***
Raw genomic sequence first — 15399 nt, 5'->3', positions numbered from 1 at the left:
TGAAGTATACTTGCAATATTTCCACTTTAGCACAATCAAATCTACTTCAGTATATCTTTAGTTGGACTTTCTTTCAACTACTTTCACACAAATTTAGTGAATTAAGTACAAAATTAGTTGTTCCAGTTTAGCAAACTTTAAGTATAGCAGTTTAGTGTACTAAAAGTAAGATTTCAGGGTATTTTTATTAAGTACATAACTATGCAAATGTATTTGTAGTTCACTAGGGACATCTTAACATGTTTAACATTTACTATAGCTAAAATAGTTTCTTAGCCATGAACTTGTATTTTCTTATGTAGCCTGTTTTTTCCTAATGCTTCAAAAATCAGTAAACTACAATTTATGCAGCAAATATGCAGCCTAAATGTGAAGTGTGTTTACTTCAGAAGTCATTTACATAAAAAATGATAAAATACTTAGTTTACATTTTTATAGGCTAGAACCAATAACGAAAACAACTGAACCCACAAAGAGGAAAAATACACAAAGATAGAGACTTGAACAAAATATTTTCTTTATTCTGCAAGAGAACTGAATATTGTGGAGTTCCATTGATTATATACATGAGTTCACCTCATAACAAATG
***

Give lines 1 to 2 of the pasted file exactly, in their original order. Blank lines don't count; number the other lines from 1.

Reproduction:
Raw genomic sequence first — 15399 nt, 5'->3', positions numbered from 1 at the left:
TGAAGTATACTTGCAATATTTCCACTTTAGCACAATCAAATCTACTTCAGTATATCTTTAGTTGGACTTTCTTTCAACTACTTTCACACAAATTTAGTGAATTAAGTACAAAATTAGTTGTTCCAGTTTAGCAAACTTTAAGTATAGCAGTTTAGTGTACTAAAAGTAAGATTTCAGGGTATTTTTATTAAGTACATAACTATGCAAATGTATTTGTAGTTCACTAGGGACATCTTAACATGTTTAACATTTACTATAGCTAAAATAGTTTCTTAGCCATGAACTTGTATTTTCTTATGTAGCCTGTTTTTTCCTAATGCTTCAAAAATCAGTAAACTACAATTTATGCAGCAAATATGCAGCCTAAATGTGAAGTGTGTTTACTTCAGAAGTCATTTACATAAAAAATGATAAAATACTTAGTTTACATTTTTATAGGCTAGAACCAATAACGAAAACAACTGAACCCACAAAGAGGAAAAATACACAAAGATAGAGACTTGAACAAAATATTTTCTTTATTCTGCAAGAGAACTGAATATTGTGGAGTTCCATTGATTATATACATGAGTTCACCTCATAACAAATG